The Freeloaders

Translated by Marvin Najarro

For twenty-seven years Sabina sent parcel boxes full of clothes and gifts for her four children in Guatemala. She was an undocumented immigrant whose spinal bones suffered as a consequence of excessive cleaning of bathtubs and toilets; bleach and other chemicals had her hands cracked. Sharing an apartment with seven more people, Sabina worked three jobs at day; cleaning bathrooms in restaurants, office buildings, shopping malls and homes. No doubt, she knows how dirty people is inside and outside their homes.

Widowed with four children, she decided to emigrate so that she would be able to provide her children with a better future, not like her who not even reached second grade. She left them in the care of her parents, and set off for El Norte as a wet back. She was able to pay for all her children college education, and also sent remittances so that each of them could have a bank account, while she in the United States only had four changes of clothes and two pairs of shoes, and barely slept three hours a day.

The clothes and shoes her employers gave her, which belonged to their children, were received with joy by Sabina, who packed them for the parcels she would send to her children, she also sent them used clothes that she bought in second hand stores, which was the only thing she could afford.

One day they tried to get a visa to travel to the United States to visit her mother, they were all granted visas because the money from the remittances they had saved in the bank was very useful. When Sabina was told the news she jumped for joy. She received them in the apartment she shared with the seven Central American undocumented. When her children saw the place where she lived, a suitcase with her clothes and her mattress lying on the floor, they felt disappointed, they expected her to welcome them in a house similar to those of the successful immigrants who appear on television.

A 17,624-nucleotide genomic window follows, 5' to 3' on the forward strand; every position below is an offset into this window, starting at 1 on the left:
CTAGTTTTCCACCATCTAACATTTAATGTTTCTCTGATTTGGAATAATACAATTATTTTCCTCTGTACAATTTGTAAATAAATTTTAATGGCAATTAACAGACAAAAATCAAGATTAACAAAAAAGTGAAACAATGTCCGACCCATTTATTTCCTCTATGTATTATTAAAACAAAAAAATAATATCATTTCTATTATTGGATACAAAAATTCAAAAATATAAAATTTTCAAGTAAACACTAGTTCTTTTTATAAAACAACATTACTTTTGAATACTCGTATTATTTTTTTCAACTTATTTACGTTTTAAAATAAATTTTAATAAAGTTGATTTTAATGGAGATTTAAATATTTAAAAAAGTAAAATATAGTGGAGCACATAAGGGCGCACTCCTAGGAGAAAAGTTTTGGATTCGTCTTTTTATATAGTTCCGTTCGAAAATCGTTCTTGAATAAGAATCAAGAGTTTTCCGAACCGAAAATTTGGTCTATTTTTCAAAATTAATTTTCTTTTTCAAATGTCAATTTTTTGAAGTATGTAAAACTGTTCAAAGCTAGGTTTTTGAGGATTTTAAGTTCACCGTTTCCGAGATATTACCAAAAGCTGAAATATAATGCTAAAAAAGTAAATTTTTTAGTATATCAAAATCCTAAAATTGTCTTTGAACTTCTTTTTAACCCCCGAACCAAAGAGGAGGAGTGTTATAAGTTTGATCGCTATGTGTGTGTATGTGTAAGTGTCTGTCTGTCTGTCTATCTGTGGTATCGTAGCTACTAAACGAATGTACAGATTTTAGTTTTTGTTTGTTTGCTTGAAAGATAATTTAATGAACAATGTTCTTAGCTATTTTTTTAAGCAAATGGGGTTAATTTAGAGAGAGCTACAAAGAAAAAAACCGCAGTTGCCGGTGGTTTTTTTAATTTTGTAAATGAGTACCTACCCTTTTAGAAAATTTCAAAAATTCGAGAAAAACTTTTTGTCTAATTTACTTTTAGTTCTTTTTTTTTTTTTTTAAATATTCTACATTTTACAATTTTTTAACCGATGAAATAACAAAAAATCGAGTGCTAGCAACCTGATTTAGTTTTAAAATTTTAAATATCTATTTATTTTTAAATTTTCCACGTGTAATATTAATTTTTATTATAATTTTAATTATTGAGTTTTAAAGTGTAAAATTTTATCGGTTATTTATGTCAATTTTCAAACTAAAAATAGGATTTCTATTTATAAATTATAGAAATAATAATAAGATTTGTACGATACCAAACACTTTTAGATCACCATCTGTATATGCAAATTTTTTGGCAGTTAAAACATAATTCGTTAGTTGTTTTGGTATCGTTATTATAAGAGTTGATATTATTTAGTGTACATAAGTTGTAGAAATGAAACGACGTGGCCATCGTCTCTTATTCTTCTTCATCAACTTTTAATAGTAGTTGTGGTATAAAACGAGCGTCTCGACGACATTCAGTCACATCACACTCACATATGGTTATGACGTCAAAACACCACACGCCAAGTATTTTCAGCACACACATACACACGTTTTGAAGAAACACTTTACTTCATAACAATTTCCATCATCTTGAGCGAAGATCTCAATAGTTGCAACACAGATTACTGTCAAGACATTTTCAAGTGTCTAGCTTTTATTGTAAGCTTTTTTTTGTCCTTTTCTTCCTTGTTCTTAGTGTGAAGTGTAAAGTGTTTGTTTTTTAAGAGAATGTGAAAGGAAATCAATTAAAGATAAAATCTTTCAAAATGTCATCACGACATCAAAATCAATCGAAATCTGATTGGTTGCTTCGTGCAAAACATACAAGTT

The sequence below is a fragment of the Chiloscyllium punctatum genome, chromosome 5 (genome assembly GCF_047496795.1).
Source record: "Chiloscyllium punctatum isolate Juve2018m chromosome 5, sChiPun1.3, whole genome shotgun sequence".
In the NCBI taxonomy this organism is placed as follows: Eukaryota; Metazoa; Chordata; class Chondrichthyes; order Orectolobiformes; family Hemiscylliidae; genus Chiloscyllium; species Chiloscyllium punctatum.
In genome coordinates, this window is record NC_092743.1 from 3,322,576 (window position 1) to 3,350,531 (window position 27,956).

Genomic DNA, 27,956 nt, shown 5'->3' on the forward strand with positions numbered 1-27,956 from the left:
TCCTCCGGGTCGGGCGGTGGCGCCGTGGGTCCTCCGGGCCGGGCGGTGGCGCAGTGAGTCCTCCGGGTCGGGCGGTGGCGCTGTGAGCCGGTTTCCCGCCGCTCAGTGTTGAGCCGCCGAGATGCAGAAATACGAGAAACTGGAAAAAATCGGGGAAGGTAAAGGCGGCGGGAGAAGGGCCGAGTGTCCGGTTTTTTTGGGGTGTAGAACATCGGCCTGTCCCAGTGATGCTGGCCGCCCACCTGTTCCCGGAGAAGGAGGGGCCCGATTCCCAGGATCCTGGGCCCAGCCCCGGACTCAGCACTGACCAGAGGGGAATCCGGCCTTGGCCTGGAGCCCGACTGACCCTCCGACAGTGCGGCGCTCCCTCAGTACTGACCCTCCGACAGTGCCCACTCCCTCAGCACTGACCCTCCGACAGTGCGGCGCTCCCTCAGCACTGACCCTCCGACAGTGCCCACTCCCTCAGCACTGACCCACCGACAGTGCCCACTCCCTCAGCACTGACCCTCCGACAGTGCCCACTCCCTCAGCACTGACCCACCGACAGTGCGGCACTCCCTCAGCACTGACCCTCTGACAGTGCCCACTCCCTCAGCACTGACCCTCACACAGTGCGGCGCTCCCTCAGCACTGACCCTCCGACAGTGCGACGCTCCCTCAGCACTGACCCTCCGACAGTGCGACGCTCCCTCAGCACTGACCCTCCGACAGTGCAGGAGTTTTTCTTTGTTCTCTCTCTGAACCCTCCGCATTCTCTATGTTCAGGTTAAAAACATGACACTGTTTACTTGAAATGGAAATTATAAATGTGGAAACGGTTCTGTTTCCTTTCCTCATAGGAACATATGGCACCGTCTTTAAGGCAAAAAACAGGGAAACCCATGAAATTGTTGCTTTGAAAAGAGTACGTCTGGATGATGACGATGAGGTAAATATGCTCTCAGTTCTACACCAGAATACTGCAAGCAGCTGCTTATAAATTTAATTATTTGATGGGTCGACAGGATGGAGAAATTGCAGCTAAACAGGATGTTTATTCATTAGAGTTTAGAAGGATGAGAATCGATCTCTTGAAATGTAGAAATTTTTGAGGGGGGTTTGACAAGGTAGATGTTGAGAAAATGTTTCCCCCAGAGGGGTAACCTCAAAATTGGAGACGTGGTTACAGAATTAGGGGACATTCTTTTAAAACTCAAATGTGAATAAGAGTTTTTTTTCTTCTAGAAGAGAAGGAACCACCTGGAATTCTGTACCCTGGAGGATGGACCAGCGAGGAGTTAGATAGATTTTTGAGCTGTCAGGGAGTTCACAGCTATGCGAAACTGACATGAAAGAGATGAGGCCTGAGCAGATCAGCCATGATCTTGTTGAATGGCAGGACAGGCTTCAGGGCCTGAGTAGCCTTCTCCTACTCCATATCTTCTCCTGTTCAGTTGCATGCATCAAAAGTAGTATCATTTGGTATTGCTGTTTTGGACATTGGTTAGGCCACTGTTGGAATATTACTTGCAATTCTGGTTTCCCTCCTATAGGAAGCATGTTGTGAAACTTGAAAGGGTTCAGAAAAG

Sabina had several used changes o clothes that she had bought for them as soon as she learned that they would travel, she also paid for their plane tickets. She felt so sad when her college graduate children didn’t want to receive the clothing and instead asked her to go to the mall and buy then new clothes. Something she could not afford during the 27 years of living in the country because of her precarious economy. With displeasure they ate the meals she prepared for them, none of them wanted to go with her to work to help her, let alone to know where the money she sent them came from. They expected their mother to welcome them in a brand-new car and take them to the best restaurants.

The trip, which was to last a month her children shortened it to 10 days because they didn’t expect such welcoming, much less the condition in which their mother lived. Sabina’s well-educated children returned to Guatemala, and she cried day and night for months on end, until one day she decided to change her phone number and rent in another place — to lose touch with those she called: “the great freeloaders”. She still cleans bathrooms at the three jobs she has a day, and for the first time in her life, at the age of 52, she started to save money, and also for the first time she has thought about never returning to her home country.

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Ilka Oliva-Corado @ilkaolivacorado

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